Air show pilot Patty Wagstaff won the U.S. National Aerobatic Championships three times and is a six-time member of the U.S. Aerobatic Team. She’s a flight instructor, and after three years of flying an OV-10 Bronco for Cal Fire as an Air Attack pilot during fire season, she is back to full time airshow flying, consulting, coaching, and instructing aerobatics. Patty also runs Patty Wagstaff Aerobatic School based at Southeast Aero, the U.S. dealer for the Extra Aircraft, in St. Augustine.
How to get to where you want to be, in the air and in life.
I was recently interviewed for an Experimental Aircraft Association podcast and was asked an interesting question that I had not been asked before: What did you learn about yourself after you had flown for 10 years? I had to think for a minute before I answered, and I asked how other people had responded. At more »
Knowing when to give it another try is a key to avoiding a big safety risk.
In the sticky southern Georgia afternoon, the air was flat and heavy as we turned final for Runway 6 at KCSG. It was our last fuel stop after a long day, and we were ready to call it quits for the evening. Following my flight lead, an A36 Bonanza, down the imaginary glideslope, I flew more »
A 2,000-mile side trip seemed like a good idea at the time.
Subscribe today to Plane & Pilot magazine for industry news, reviews and much more delivered straight to you! Why was I doing flying a single seat Extra at 1000’ above the ground, alone, over a country that has a “shoot to kill” policy for unidentified aircraft, and was not talking to anyone? I had to ask more »
Focus on only what matters, even if other things matter too.
Sign up for our newsletter, full of tips, reviews and much more! As an airshow pilot, I often get asked, “How do you deal with flying a low-level airshow when you’re having a bad day?” It’s a good question and one that I’ve struggled with myself. Like fighter pilots, airshow pilots have unique challenges and more »
When you’re looking for a dose of self-confidence, sometimes the clichés are on the money
Subscribe today to Plane & Pilot magazine for industry news, reviews and much more delivered straight to you! Life is full of ups and downs, and so is pursuing aviation, both literally and figuratively. When we start taking flying lessons, we are all warned about the learning plateaus we will have to overcome. It is not more »
Every two years, Certified Flight and Instrument Instructors have to renew their rating in one of three ways—by taking an online refresher course, attending a weekend ground school or taking a check ride with their favorite Designated Pilot Examiner (DPE). I’ve always kept my CFI up to date, but when I started making aerobatics my more »
I got my Certified Flight Instructor Instrument (CFII) rating in Alaska in 1983. It was the icing on the cake after earning my Private, Instrument, Commercial, Seaplane and Multi-Engine ratings as I now had the bona fides to be considered a professional pilot with a marketable skill. But, like most low time CFIs, I had more »
When people ask me what the coolest experience I’ve ever had in an airplane is, I don’t hesitate—it was my F/A-18 Hornet ride to an aircraft carrier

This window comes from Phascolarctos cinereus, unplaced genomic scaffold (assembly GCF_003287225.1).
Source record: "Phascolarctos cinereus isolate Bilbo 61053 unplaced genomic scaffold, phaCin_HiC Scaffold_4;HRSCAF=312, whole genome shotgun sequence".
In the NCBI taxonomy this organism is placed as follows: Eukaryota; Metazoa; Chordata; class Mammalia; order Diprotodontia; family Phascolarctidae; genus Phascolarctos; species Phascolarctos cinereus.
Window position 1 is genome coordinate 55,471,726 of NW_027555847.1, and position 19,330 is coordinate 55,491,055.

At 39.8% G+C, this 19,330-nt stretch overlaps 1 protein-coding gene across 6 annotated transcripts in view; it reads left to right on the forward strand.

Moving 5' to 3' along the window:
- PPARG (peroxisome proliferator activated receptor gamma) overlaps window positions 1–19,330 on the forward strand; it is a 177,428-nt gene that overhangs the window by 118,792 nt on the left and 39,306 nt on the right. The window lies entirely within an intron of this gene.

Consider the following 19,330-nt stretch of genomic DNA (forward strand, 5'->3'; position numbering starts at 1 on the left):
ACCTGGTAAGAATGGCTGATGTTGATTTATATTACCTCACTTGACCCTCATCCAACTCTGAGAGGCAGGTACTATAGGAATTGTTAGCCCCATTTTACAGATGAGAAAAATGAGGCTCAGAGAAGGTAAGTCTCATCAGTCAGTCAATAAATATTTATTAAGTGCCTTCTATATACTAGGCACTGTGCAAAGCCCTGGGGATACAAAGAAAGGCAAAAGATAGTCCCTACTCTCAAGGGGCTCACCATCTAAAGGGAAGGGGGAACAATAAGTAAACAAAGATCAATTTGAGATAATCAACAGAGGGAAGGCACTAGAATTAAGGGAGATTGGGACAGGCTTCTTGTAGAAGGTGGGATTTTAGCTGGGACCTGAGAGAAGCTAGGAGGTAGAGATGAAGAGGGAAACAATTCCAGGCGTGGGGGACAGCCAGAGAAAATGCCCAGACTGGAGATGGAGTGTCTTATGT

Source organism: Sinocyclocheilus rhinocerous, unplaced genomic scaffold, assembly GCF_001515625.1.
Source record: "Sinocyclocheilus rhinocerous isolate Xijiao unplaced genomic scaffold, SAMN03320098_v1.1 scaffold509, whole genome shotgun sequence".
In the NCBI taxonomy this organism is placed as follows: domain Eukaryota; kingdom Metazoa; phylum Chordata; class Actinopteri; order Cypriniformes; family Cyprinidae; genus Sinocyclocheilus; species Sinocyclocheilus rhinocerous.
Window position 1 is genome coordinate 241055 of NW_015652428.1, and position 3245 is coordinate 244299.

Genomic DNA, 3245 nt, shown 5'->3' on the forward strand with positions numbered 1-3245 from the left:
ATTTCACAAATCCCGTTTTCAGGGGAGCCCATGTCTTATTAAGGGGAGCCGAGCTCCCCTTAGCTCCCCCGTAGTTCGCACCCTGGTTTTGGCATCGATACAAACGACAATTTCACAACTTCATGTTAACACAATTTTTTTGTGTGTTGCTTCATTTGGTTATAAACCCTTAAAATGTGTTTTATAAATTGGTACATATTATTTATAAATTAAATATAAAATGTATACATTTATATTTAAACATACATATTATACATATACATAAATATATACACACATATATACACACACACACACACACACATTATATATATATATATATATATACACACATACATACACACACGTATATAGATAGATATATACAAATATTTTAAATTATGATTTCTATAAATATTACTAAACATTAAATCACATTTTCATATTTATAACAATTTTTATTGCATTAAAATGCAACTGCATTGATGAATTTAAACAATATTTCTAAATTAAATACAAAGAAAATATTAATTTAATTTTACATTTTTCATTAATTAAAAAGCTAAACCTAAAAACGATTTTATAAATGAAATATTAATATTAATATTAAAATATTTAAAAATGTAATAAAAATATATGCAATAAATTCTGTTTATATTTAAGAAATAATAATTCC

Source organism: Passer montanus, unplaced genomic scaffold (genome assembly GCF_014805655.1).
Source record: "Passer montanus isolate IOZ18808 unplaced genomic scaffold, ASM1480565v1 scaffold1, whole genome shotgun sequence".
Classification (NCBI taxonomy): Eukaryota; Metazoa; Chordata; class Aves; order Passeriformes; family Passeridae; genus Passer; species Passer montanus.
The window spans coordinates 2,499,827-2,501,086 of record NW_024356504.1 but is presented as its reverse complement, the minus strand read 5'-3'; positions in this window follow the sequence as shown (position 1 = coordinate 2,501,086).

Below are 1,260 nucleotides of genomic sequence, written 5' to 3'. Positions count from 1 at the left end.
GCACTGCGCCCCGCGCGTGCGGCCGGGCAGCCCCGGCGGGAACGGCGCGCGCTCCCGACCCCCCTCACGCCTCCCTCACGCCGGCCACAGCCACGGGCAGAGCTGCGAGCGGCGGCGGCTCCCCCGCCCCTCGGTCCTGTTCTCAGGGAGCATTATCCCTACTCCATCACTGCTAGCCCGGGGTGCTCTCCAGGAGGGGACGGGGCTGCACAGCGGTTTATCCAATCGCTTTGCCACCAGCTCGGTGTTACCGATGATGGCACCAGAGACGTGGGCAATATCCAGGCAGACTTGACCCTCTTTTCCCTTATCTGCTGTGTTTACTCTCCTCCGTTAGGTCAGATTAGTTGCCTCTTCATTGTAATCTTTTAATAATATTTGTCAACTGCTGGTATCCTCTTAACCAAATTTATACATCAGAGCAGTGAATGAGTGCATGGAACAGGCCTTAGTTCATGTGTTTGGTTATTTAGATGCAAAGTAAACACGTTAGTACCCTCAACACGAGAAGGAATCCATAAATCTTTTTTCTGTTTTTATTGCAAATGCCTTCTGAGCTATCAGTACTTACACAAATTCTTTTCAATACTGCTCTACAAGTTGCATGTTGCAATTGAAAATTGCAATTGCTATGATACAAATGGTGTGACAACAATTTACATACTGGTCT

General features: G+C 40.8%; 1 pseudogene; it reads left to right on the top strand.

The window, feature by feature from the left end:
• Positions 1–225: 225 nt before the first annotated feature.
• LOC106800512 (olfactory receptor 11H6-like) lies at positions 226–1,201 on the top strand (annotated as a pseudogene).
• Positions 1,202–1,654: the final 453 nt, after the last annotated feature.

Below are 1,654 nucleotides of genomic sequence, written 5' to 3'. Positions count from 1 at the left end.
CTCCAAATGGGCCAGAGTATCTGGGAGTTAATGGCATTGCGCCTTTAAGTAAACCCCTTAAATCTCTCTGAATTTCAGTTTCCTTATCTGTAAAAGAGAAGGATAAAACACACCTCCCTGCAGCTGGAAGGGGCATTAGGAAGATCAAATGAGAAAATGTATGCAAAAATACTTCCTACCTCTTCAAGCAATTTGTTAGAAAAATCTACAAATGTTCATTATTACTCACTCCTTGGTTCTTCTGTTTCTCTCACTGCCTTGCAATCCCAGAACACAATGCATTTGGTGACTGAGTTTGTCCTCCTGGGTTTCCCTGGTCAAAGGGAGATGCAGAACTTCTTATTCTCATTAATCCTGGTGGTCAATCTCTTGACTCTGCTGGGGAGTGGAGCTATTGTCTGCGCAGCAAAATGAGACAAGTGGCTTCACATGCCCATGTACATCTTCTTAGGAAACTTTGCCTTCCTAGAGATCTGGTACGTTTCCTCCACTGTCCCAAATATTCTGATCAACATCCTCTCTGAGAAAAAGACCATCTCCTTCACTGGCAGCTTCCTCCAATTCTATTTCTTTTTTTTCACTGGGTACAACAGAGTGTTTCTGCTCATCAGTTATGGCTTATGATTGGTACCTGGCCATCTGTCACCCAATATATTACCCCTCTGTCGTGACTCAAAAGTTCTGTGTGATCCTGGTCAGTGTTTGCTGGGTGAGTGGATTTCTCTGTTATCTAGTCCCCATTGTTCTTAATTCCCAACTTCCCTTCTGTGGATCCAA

It began at the NAS Oceana O Club at the end of a successful airshow weekend in late September, 1999, when U.S. Navy Captain and Commander of the Strike-Fighter Wing Atlantic John “Lites” Leenhouts joined our table. I’m not sure where Lites got his call sign, but he is the kind of person who lights more »
There’s a lot to consider for pilots in the path of a hurricane
If you choose to live in a tropical or sub-tropical climate, you have to be aware of the threat of hurricanes. Like an in-flight emergency, it may never happen, but if you are prepared, you increase the chances of survival for you and your passengers. Hurricanes are nothing to be cavalier or blasé about. This more »
I sat on the ramp in my Extra 260 in Tehachapi, holding short of Runway 08, when my fuel tank imploded. While taxiing out, I decided to transfer fuel from my rear auxiliary fuel tank to my main aux tank. I might need the fuel and couldn’t burn right from the rear aux tank; it more »
How to get reluctant friends and family up in the air (and enjoying it, too)
When I landed at Valparaiso, Indiana, KVPZ, my traditional fuel stop en route to Oshkosh (the FBO gives fuel discounts to #OSH-bound airplanes, too), I started chatting with a friendly elderly man. I mentioned something about his wife, and he said, “No! I’ve never gotten married because I didn’t want to lose my freedom to more »
I lived in Alaska in the mid-’90s but kept my airplane on the northwestern side of Tucson at the Avra Valley Airport. Known as a fun sport aviation airport, it was the epicenter of the local aerobatic scene, with an aerobatic box right next to the airport. Home of IAC Chapter 62, Avra Valley was more »
Most aviators want to be the best they can be. We all want to be Maverick in Top Gun, ruling the skies and greasing on every landing. Whether we fly a 747 or a Piper Cherokee, when we get in that airplane and flip on the switches, we are pilot-in-command. The world awaits. But once more »
When my friends and I want to kick back and chill during Oshkosh, you can usually find us parked near Runway 9/27 watching airplanes land. We tune in a handheld radio and listen to the temporary tower helping tiny taildraggers to warbirds and jets land on the green dot. It’s impressive! Pilots of all experience more »